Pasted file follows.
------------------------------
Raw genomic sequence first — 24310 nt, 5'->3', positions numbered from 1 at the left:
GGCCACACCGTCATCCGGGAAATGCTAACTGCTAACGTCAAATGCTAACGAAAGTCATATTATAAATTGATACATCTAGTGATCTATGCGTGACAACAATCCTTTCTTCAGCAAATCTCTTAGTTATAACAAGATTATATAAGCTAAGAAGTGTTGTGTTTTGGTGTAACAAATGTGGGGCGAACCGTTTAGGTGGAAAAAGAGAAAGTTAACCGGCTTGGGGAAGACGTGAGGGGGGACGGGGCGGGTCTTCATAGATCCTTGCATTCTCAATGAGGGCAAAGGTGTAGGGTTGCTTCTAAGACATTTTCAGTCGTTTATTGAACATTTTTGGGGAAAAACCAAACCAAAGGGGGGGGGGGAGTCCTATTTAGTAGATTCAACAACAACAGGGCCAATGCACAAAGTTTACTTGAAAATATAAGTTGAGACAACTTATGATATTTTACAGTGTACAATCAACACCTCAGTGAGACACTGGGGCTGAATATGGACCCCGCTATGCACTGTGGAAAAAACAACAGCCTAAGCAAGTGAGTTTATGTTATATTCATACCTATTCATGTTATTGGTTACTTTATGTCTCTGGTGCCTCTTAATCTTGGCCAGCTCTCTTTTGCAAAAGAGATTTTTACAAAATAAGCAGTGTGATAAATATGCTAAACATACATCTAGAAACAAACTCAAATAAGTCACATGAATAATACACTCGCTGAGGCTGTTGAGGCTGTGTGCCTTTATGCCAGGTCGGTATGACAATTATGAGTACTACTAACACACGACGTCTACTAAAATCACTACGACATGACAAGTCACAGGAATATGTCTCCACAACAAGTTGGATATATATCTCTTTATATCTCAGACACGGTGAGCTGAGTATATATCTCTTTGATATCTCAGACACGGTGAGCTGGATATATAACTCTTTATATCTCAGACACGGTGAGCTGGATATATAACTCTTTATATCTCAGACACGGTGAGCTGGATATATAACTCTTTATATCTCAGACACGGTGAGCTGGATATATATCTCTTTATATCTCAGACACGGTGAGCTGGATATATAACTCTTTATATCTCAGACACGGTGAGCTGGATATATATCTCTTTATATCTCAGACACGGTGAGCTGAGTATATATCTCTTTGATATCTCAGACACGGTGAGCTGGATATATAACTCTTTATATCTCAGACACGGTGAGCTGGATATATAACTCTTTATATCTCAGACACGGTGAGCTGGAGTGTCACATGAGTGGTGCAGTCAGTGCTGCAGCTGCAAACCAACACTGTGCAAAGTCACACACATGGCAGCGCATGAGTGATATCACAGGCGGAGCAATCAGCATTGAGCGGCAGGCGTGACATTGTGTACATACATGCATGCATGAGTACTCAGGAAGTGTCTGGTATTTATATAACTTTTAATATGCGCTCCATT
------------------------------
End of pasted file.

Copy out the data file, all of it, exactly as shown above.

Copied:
Raw genomic sequence first — 24310 nt, 5'->3', positions numbered from 1 at the left:
GGCCACACCGTCATCCGGGAAATGCTAACTGCTAACGTCAAATGCTAACGAAAGTCATATTATAAATTGATACATCTAGTGATCTATGCGTGACAACAATCCTTTCTTCAGCAAATCTCTTAGTTATAACAAGATTATATAAGCTAAGAAGTGTTGTGTTTTGGTGTAACAAATGTGGGGCGAACCGTTTAGGTGGAAAAAGAGAAAGTTAACCGGCTTGGGGAAGACGTGAGGGGGGACGGGGCGGGTCTTCATAGATCCTTGCATTCTCAATGAGGGCAAAGGTGTAGGGTTGCTTCTAAGACATTTTCAGTCGTTTATTGAACATTTTTGGGGAAAAACCAAACCAAAGGGGGGGGGGGAGTCCTATTTAGTAGATTCAACAACAACAGGGCCAATGCACAAAGTTTACTTGAAAATATAAGTTGAGACAACTTATGATATTTTACAGTGTACAATCAACACCTCAGTGAGACACTGGGGCTGAATATGGACCCCGCTATGCACTGTGGAAAAAACAACAGCCTAAGCAAGTGAGTTTATGTTATATTCATACCTATTCATGTTATTGGTTACTTTATGTCTCTGGTGCCTCTTAATCTTGGCCAGCTCTCTTTTGCAAAAGAGATTTTTACAAAATAAGCAGTGTGATAAATATGCTAAACATACATCTAGAAACAAACTCAAATAAGTCACATGAATAATACACTCGCTGAGGCTGTTGAGGCTGTGTGCCTTTATGCCAGGTCGGTATGACAATTATGAGTACTACTAACACACGACGTCTACTAAAATCACTACGACATGACAAGTCACAGGAATATGTCTCCACAACAAGTTGGATATATATCTCTTTATATCTCAGACACGGTGAGCTGAGTATATATCTCTTTGATATCTCAGACACGGTGAGCTGGATATATAACTCTTTATATCTCAGACACGGTGAGCTGGATATATAACTCTTTATATCTCAGACACGGTGAGCTGGATATATAACTCTTTATATCTCAGACACGGTGAGCTGGATATATATCTCTTTATATCTCAGACACGGTGAGCTGGATATATAACTCTTTATATCTCAGACACGGTGAGCTGGATATATATCTCTTTATATCTCAGACACGGTGAGCTGAGTATATATCTCTTTGATATCTCAGACACGGTGAGCTGGATATATAACTCTTTATATCTCAGACACGGTGAGCTGGATATATAACTCTTTATATCTCAGACACGGTGAGCTGGAGTGTCACATGAGTGGTGCAGTCAGTGCTGCAGCTGCAAACCAACACTGTGCAAAGTCACACACATGGCAGCGCATGAGTGATATCACAGGCGGAGCAATCAGCATTGAGCGGCAGGCGTGACATTGTGTACATACATGCATGCATGAGTACTCAGGAAGTGTCTGGTATTTATATAACTTTTAATATGCGCTCCATT